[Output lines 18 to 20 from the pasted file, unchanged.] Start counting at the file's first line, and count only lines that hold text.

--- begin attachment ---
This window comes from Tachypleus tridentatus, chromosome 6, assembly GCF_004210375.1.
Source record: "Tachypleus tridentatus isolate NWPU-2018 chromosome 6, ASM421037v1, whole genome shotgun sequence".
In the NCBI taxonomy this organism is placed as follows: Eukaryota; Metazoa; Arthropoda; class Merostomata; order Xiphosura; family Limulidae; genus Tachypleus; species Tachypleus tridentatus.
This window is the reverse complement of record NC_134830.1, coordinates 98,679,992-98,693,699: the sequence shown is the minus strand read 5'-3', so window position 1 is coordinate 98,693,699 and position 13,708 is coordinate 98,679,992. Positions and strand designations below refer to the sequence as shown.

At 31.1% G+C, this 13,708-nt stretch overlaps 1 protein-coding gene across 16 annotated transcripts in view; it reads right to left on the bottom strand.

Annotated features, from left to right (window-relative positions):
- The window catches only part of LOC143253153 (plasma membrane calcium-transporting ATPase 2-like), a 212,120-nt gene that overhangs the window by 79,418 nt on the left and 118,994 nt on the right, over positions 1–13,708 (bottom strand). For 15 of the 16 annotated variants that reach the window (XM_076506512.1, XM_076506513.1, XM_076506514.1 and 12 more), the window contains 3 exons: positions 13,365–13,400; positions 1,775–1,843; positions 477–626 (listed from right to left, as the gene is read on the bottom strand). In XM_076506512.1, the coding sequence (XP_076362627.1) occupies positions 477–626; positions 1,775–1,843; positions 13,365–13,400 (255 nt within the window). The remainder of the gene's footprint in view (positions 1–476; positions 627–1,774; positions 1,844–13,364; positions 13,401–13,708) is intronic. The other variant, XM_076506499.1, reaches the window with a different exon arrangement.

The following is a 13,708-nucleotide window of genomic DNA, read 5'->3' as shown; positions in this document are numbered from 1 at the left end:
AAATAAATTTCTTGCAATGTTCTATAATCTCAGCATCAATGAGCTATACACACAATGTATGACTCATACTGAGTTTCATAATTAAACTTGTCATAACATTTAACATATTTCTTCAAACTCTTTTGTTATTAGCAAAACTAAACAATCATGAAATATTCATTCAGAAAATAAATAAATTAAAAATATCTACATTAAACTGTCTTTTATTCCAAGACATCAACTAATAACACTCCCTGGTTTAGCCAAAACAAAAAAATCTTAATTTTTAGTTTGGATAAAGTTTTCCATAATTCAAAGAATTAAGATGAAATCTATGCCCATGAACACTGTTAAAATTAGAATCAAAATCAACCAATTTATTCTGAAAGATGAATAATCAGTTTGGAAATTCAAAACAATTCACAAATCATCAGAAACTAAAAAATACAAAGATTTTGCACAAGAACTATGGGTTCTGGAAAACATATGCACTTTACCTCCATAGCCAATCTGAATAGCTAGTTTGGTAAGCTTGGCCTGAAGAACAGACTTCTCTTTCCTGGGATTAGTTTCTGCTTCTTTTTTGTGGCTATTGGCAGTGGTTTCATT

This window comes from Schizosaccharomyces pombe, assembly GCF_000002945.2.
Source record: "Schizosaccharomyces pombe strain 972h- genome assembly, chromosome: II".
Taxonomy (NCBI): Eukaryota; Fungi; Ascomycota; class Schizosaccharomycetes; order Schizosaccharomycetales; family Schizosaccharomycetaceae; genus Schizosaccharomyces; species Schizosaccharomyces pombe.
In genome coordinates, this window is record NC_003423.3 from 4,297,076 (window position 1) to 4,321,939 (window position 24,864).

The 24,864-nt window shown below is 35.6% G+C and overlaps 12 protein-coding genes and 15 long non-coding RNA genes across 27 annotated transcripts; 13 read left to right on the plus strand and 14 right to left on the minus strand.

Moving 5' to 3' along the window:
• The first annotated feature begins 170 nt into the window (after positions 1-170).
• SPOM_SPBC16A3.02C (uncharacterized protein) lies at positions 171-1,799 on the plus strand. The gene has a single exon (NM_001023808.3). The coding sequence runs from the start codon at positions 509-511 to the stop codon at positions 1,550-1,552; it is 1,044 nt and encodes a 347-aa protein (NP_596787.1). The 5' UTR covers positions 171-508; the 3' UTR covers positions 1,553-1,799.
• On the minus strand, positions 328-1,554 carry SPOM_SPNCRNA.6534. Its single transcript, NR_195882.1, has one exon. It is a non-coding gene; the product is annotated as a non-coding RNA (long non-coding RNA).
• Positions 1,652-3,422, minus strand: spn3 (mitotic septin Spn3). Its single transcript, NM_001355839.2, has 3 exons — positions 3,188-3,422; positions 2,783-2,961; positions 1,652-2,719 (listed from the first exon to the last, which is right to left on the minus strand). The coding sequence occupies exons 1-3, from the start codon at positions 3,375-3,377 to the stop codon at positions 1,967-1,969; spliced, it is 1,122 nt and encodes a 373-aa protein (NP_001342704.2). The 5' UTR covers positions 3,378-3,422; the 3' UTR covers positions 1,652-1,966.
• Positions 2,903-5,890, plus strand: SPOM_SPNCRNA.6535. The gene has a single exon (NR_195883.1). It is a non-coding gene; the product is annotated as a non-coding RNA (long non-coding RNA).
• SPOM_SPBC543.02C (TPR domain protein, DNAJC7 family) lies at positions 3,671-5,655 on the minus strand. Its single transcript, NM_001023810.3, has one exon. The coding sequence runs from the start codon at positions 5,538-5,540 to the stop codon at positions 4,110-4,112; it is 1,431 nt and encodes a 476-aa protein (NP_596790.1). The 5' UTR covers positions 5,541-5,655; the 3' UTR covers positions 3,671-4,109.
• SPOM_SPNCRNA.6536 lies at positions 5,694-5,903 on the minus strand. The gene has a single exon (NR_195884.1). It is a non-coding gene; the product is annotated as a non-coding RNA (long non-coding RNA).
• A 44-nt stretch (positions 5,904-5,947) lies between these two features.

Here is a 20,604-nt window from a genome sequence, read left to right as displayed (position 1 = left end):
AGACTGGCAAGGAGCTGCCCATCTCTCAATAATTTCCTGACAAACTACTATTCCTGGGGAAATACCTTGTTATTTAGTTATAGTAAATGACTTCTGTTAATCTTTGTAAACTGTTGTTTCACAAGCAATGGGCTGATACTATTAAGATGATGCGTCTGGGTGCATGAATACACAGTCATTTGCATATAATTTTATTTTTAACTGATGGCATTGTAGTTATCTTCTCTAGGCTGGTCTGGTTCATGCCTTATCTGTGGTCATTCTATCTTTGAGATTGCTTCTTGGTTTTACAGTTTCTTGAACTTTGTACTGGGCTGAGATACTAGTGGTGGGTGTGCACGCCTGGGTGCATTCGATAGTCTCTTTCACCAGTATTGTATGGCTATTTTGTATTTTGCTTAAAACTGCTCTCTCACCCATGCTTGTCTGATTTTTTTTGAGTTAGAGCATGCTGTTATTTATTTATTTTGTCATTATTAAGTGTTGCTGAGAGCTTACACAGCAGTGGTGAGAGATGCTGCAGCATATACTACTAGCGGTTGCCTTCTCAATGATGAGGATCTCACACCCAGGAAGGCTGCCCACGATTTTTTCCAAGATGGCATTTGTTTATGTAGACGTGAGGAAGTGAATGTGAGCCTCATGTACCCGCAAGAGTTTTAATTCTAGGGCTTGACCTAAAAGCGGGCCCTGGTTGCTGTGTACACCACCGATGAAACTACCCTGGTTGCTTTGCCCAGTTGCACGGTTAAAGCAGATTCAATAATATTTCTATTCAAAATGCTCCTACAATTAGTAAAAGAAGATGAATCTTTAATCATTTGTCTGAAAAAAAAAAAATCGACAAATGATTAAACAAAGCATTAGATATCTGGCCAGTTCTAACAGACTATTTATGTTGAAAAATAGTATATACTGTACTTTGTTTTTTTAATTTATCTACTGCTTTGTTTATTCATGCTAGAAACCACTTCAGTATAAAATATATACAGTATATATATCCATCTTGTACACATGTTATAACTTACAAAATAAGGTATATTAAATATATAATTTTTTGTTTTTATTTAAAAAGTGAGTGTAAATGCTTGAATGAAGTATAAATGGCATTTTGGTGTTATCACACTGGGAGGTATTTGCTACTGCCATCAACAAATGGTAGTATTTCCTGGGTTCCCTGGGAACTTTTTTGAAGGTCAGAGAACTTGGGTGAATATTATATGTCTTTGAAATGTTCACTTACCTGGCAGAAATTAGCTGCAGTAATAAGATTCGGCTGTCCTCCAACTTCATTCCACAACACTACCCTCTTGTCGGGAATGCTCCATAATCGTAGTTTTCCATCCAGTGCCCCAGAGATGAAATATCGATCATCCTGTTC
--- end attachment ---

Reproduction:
• On the minus strand, positions 328-1,554 carry SPOM_SPNCRNA.6534. Its single transcript, NR_195882.1, has one exon. It is a non-coding gene; the product is annotated as a non-coding RNA (long non-coding RNA).
• Positions 1,652-3,422, minus strand: spn3 (mitotic septin Spn3). Its single transcript, NM_001355839.2, has 3 exons — positions 3,188-3,422; positions 2,783-2,961; positions 1,652-2,719 (listed from the first exon to the last, which is right to left on the minus strand). The coding sequence occupies exons 1-3, from the start codon at positions 3,375-3,377 to the stop codon at positions 1,967-1,969; spliced, it is 1,122 nt and encodes a 373-aa protein (NP_001342704.2). The 5' UTR covers positions 3,378-3,422; the 3' UTR covers positions 1,652-1,966.
• Positions 2,903-5,890, plus strand: SPOM_SPNCRNA.6535. The gene has a single exon (NR_195883.1). It is a non-coding gene; the product is annotated as a non-coding RNA (long non-coding RNA).